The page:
Napping Station Now At UofM Library
Sleepy students at the University of Michigan's Shapiro Undergraduate Library (better known as the UGLI to students) can now take advantage of a napping station.
(UM napping station)
When Adrian Bazbaz transferred from a college in Mexico to University of Michigan, one thing struck him: how late students stayed up studying in the library.
"I wasn't used to that at all. It was super late and so many people were there," he recalls. "Sleep deprivation is bad for your health and overall performance."
Bazbaz, a junior studying aerospace engineering, thought that if students were going to stay up through the night studying, they should at least have the ability to take naps — and not ones that consisted of them drooling onto a textbook while slouched over at a desk.
That's when the idea of a napping station at U-M's Shapiro Undergraduate Library was born. Bazbaz and Central Student Government, of which he is a participant, are piloting a napping station at the library.
Fans of sf greats Frederik Pohl and CM Kornbluth wrote about something similar (with a technological twist) in their excellent 1952 book The Space Merchants:
Then he strolled across the dayroom to the hypnoteleset, punched his clock number for a half-hour of trance and slid under, with the rest of the viewers.
Two more were gaping, glassy-eyed, before a teleset, obviously in trance state.
(Read more about Pohl and Kornbluth's hypnoteleset)
Scroll down for more stories in the same category. (Story submitted 5/10/2014)
Follow this kind of news @Technovelgy.
| Email | RSS | Blog It | Stumble | del.icio.us | Digg | Reddit |
you like to contribute a story tip?
Get the URL of the story, and the related sf author, and add
Comment/Join discussion ( 0 )
Related News Stories -
Save Your Brain's Connectome, Upload Yourself Elsewhere
'You've got remote storage. How regular is the update?' - Richard Morgan, 2003.
TMS Decreases Belief In God, Increases Belief In Immigrants
'... Setting up the same currents, the same basic ideas, in them all.' - Edmond Hamilton, 1938.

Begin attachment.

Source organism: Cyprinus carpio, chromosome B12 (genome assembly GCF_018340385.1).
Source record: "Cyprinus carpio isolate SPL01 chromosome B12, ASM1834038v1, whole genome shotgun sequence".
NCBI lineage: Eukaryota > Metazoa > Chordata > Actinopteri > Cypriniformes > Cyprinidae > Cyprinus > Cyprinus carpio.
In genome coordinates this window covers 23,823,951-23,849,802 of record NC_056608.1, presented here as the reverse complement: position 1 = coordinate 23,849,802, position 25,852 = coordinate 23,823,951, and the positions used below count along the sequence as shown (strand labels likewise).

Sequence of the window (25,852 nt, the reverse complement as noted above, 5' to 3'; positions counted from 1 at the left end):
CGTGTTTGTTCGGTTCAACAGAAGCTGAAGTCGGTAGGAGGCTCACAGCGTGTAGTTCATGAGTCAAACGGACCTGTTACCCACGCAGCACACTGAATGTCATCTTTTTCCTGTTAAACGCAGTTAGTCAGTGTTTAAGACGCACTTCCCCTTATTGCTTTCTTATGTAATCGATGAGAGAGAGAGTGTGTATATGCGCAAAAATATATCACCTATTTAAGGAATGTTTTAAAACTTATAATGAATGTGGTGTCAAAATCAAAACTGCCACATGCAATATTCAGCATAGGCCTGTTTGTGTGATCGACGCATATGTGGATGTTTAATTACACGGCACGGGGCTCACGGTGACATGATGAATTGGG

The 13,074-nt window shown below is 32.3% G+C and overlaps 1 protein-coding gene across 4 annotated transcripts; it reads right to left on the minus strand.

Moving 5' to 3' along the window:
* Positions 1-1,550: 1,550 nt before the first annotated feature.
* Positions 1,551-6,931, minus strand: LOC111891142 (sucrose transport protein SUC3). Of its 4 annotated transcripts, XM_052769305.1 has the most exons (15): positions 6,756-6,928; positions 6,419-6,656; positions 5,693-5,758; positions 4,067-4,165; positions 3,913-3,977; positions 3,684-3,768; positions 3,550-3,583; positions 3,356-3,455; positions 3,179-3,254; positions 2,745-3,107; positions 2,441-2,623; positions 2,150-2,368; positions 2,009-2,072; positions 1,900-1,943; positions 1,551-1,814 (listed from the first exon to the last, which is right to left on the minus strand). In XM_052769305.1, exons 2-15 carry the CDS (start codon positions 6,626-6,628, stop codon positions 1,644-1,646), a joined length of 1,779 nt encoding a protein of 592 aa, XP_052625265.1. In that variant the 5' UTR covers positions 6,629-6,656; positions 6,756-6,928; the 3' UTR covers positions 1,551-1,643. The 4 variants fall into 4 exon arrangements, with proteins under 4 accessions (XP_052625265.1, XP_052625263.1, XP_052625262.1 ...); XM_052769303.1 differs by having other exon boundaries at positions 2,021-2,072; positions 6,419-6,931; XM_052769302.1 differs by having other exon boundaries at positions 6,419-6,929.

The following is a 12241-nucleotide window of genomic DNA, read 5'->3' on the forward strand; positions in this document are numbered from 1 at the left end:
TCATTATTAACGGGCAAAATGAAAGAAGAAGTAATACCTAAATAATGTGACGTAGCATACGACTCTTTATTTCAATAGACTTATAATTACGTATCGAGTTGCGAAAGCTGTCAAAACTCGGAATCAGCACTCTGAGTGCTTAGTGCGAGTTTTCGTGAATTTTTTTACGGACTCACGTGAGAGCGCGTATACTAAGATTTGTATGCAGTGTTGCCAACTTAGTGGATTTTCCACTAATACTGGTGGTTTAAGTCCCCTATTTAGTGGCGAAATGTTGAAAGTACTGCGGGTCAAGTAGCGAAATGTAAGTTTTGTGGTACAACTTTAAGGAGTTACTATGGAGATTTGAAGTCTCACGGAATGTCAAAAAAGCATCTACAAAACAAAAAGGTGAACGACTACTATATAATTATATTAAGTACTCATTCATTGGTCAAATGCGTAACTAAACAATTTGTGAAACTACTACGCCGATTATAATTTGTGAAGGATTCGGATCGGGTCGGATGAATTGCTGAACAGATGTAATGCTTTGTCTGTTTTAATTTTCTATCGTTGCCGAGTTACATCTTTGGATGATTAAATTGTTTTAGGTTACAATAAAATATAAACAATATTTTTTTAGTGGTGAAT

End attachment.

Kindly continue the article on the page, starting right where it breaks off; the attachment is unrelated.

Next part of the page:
Blockchain Used To Verify Election Results
'Any adult could punch into the phone his or her code, followed by a yes or no.' - John Brunner, 1975.
We Could Downgrade Puerto Rico - And Thereby Save It
'It was cheaper to pay the refugees to go without up-to-the-minute equipment.' - John Brunner, 1976.
Technovelgy (that's tech-novel-gee!)
is devoted to the creative science inventions and ideas of sf authors. Look for
the Invention Category that interests
you, the Glossary, the Invention
Timeline, or see what's New.
Swarm Of Mindless Robots Works Together
'Very tiny pseudo insects that... can unite to form a superordinate system.'
SpotMini Robot Dog, Autonomous And On Sale In 2019
Great, an autonomous slamhound. It is cute, though.
RoboFly Is Laser-Powered, Adorable
Don't swat this fly!
MSG Sphere Las Vegas, ala Star Wars
'The smoky globe, hung in the vault, was shot with colored light...'
Tetraplegics Dominate Avatar Races
Well, just speaking brain-to-computer...
MIT Ampli Blocks Build Biomedical Devices
Damn it Spock, I'm a doctor not an engineer!
UberAIR Asks For Skytaxi Landing Prototypes
You know you want to ride in one.
Boring Tunnel Almost Ready
Your underground future is calling!
Handheld Human Skin Printer
It outputs a thin wad of uniflesh.
Healthy Fast Food Courtesy Of Robot Chefs
'The electric cook was stirring empty nothing in a pan, with a zeal worthy a dozen eggs.'
Mass Production Of In Vitro Meat From One Sample
They're Assimilating Our Culture, That's What They're Doing
Amazing 'Hybrid' Solar-Powered Sea Slug Does Photosynthesis
Thank goodness for Star Trek.
Retinal Prosthesis Uses Organic Printing Inks
We can rebuild you - well, your eyes, maybe.
Should You Submit Your DNA To A Database?
Consumer DNA services are often inaccurate.
Squid-Like Robots Soon To Be 3D Printable
'It was a chemotactic artificial jellyfish designed to slither...'
Humans Evolve Deep Diving Abilities
Sounds like '60s sci-fi to me.
More SF in the News Stories
More Beyond Technovelgy science news stories